Obama Rolls Out Israeli Spy Prospect
In its political wheedling designed to grease the process approving the Iranian nuclear deal, the Obama administration pulled out the tired political bargaining chip it uses anytime it wants to politically leverage Israel — Israeli spy Jonathan Pollard. Of course, reminding Americans that Israel was spying on America is a brilliant play to undermine Israel’s criticism of the Iran nuke “deal.” In 1987, Pollard was convicted of selling the Israelis classified information after he had attempted to sell American secrets to three other foreign nations. Pollard is serving a life sentence, with a parole hearing this November. John Kerry waved him in front of the Israelis in 2014 to draw out the negotiations about the West Bank. As David Harsanyi writes, “It is far more likely that releasing Pollard is for the benefit of American Jews, in particular Democrats (but I repeat myself), many of whom must have deep misgivings about a nuclear Iran. There is already a concerted effort to pressure Israel supporters on the Left into supporting the deal.” What’s one convicted Israeli spy in the field of international diplomacy? Pollard is like a free meal: He does much to smooth over relations, but he changes nothing about the insidious nature of the nuclear deal.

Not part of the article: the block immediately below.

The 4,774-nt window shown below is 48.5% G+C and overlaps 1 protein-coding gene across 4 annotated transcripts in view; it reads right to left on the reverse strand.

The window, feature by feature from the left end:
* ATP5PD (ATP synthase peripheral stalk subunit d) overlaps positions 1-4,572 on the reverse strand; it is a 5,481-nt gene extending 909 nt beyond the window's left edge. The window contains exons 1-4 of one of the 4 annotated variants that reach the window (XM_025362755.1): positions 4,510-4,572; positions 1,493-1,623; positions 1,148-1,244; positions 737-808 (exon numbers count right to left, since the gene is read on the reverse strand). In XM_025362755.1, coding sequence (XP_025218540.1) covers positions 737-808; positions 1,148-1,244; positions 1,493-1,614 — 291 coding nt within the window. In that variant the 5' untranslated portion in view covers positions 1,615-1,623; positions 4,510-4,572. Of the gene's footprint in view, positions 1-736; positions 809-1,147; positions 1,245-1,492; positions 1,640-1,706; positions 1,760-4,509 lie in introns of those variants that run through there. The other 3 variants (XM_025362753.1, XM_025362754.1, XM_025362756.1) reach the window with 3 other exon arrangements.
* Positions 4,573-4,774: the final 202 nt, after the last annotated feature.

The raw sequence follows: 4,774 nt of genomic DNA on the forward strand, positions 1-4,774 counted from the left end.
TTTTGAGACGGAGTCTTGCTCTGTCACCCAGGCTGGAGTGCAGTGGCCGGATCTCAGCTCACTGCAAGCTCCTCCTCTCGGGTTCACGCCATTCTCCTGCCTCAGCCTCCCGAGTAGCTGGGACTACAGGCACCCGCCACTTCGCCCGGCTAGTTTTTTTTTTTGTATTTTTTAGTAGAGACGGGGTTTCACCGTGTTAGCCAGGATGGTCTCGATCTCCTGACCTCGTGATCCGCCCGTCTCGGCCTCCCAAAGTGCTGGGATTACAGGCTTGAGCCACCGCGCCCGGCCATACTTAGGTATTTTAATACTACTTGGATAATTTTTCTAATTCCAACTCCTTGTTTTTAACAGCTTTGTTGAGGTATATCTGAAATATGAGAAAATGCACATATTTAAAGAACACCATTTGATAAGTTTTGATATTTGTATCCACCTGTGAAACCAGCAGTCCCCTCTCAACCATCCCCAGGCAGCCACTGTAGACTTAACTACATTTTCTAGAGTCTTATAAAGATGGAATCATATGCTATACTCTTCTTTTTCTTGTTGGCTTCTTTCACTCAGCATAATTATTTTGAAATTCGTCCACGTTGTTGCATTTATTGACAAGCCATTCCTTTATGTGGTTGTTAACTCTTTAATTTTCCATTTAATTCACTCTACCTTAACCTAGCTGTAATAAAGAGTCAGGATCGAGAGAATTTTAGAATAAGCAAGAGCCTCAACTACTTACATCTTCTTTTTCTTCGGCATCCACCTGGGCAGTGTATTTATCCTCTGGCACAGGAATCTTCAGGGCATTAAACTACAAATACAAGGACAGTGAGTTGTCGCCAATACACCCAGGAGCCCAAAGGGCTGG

Update: What’s Israel’s response to all of this? Sure, the nation that made Pollard a citizen in 1995 wants to see him released. But he’s not worth acquiescing to the whole Iran deal. Nachman Shai, a member of the Israeli parliament said, “No other prisoner has served in a U.S. prison for such a long period for a similar crime. They did not treat him well and they took it up to the worst point, so to say that this is a gesture from the American side to soften the Iran deal is an insult, and that is the least I can say.” Indeed, the county that preaches the destruction of Israel stands to make $150 billion once the sanctions are dropped. Meanwhile, since it’s been in existence, Israel has received only $124.3 billion in total aid from the U.S. It’s a deal that’s probably not worth the life of one political pawn.
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